Friday thoughts #8: Positivity


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A super-positive smile at 87 miles in the 2016 West Highland Way Race, pic by Thomas Loehndorf
This is a subject close to my heart. I am sure of it. Get it? No? What!!! I give up.

Positivity is so important in anything you do. That’s being sure it is something you want to do, being sure it is something you can do and something you will do. Those are good checks to take into any running event. Do I want to do this? Can I do this? And will I do this? If you answer yes to all three of those little questions you have already given yourself a great chance of succeeding. Remember, your version of success is authored by you and you alone. One person’s 30 minute 10k is another’s 30 min 5k. But it is theirs.

Some folks mix positivity and self-belief up. That’s an easy mistake to make. There are nuances between them. Think comparing Wotsits with Cheetos. They may both be delicious cheese flavoured snacks but they are different in enough ways to merit unique packaging. Where I channel positivity more is being able to deal with adversity in the moment. It is a coping mechanism for testing times. It augments self-belief. If self-belief is gas, then positivity is the match which turns it into a flame.

For example, when I have had a particularly tough race or training run that didn’t quite go the way I’d have liked, I immediately draw on what went well. I celebrate these. The things that didn’t go well, I also embrace. I mean, without having the bravery to fail we never progress. Every time I make an error, or misjudgement, I increase my learning which in turn reduces the things I will get wrong next time. That in turn increases my self-belief. By approaching my experiences with a positive and curious manner, being willing to get it wrong, I grow all the time.

I use a phrase a lot when talking about ultrarunning; “earning the right.” We, as runners, earn the right to hurt badly, to have lows, to have dips. These are as inevitable as an outdoor jobby in training at some point. They come with the territory. Yet, if you can take them on board with a positive manner, and have true and real optimism about your ability to handle it, then simply put, you will! Here’s a few things I’d recommend you do in order to build and grow positivity:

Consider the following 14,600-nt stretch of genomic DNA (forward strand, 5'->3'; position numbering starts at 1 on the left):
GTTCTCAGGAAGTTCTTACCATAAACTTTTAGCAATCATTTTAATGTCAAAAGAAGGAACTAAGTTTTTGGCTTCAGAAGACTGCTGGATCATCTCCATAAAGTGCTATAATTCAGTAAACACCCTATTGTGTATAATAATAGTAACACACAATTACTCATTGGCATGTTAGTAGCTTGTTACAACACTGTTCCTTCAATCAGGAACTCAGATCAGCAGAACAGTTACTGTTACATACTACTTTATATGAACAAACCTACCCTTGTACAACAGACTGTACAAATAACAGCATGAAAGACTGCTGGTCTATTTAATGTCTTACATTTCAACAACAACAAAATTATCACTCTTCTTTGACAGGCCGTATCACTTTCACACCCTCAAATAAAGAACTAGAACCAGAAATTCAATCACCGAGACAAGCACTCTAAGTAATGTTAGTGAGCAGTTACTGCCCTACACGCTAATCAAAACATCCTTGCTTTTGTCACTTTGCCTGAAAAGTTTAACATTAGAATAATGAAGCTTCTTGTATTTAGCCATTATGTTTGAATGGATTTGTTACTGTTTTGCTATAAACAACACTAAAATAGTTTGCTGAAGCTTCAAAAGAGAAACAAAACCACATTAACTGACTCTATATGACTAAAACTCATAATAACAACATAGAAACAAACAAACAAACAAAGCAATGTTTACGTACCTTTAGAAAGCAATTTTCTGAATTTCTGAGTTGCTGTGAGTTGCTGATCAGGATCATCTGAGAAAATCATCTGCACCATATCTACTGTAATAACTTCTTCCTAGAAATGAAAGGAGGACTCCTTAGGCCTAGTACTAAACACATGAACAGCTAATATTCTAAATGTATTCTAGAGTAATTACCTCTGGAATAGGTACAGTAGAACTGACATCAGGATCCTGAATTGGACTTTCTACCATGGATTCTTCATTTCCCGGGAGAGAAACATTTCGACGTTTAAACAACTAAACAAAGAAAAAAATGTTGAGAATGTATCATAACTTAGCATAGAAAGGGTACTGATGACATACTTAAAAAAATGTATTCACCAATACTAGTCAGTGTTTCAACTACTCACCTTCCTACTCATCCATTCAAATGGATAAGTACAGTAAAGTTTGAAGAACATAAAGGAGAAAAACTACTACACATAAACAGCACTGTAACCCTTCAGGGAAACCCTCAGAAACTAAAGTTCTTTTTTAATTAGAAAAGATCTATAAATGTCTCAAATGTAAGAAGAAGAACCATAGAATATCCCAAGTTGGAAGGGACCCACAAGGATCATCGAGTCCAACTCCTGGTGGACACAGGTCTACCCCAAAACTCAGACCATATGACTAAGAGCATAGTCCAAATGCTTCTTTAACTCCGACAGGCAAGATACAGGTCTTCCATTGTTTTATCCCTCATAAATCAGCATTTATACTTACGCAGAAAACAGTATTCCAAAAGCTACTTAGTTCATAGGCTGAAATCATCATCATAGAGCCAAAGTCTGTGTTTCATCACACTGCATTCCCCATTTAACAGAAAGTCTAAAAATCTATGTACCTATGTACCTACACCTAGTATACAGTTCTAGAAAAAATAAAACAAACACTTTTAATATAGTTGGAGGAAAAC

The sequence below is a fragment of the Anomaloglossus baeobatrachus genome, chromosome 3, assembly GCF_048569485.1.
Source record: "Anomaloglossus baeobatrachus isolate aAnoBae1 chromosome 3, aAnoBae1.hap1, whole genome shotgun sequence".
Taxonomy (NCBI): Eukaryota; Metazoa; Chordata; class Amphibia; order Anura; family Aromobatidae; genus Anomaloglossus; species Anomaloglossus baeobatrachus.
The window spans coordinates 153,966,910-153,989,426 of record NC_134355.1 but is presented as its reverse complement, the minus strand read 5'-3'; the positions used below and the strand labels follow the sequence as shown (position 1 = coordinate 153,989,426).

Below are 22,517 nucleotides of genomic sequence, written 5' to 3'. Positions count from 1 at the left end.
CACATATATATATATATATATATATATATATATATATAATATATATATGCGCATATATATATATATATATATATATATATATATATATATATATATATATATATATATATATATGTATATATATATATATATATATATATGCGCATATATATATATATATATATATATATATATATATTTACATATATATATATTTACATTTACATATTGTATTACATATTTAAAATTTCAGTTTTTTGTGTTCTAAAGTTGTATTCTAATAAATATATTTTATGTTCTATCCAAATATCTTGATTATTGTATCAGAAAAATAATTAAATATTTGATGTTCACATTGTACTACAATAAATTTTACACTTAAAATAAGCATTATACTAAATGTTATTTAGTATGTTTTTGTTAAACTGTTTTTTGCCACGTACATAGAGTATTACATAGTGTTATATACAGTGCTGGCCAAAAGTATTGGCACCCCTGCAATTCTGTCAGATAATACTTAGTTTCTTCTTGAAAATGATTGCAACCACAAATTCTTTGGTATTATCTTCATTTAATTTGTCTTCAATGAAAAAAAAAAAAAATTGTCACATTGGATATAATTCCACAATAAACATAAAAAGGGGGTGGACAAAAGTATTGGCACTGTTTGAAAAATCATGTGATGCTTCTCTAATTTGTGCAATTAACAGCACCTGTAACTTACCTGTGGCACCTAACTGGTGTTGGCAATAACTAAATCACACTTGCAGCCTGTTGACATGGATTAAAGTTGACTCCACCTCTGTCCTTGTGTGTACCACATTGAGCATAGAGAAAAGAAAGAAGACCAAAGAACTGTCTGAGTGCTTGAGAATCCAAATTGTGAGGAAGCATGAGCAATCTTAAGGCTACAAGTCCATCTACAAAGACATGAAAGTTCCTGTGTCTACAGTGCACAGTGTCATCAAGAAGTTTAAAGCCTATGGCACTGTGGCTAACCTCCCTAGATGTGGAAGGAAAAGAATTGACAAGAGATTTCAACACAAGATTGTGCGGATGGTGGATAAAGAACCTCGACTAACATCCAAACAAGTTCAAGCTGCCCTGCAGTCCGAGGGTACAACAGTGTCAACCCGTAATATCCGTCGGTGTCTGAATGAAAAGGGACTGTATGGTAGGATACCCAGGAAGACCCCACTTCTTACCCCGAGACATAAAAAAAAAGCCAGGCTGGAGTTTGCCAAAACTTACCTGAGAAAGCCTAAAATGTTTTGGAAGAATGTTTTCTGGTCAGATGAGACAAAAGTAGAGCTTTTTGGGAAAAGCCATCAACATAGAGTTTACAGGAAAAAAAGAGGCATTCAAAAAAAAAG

• Play the long game. Issues come and go. So long as your long term trajectory is on track then don’t sweat in moment issues. Letting them fester is counter-productive
  • Talk about being positive, using the language of affirmation that cements the fact you can
  • Don’t be scared to have swagger, not arrogance but a certain amount of gallusness that shows you know what you are trying to achieve is already happening
  • Have a clear vision about what you want to achieve and who you are

I believe that the ability to be positive in the most extreme of situations is one of the greatest strengths a runner can have. It is, quite simply, the difference between DNF and finish to many.

To finish, I am gonna to leave you with my favourite example of a positive quote from one of my favourite ultrarunners, the bold Karl Meltzer, “100 miles is not that far…” 

Wow, I can’t believe I have made it to 8 of these. Last week’s is here. If you find this useful then go on and share it, tell your mum about it or even get a tattoo with the text. On second thoughts… anyway, until next week.

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9 Comments Add yours

  1. Robert O Donnell says:

    Great wee read again James. In a years time you could publish a wee book on mindfulness/ self help with mini chapters of all these themes/thoughts. (Seriously). By the way – Long time since I’ve had an Alfresco jobby.

    1. That’s a shout Robert, the book that is, not the jobby. I’d never do that. Ever.

  2. Amanda H says:

    Love it! This is my favourite so far. Self belief is a gas and positivity is the flame…and inevitable outdoor jobby chat! Does it get any better than this?!? X

    1. Ha ha, brilliant. Thanks so much!

  3. jordan_love_live_run says:

    Nice James, I enjoyed that! 🙂

  4. ‘As inevitable as an outdoor jobby’ 😂
    Great read James!

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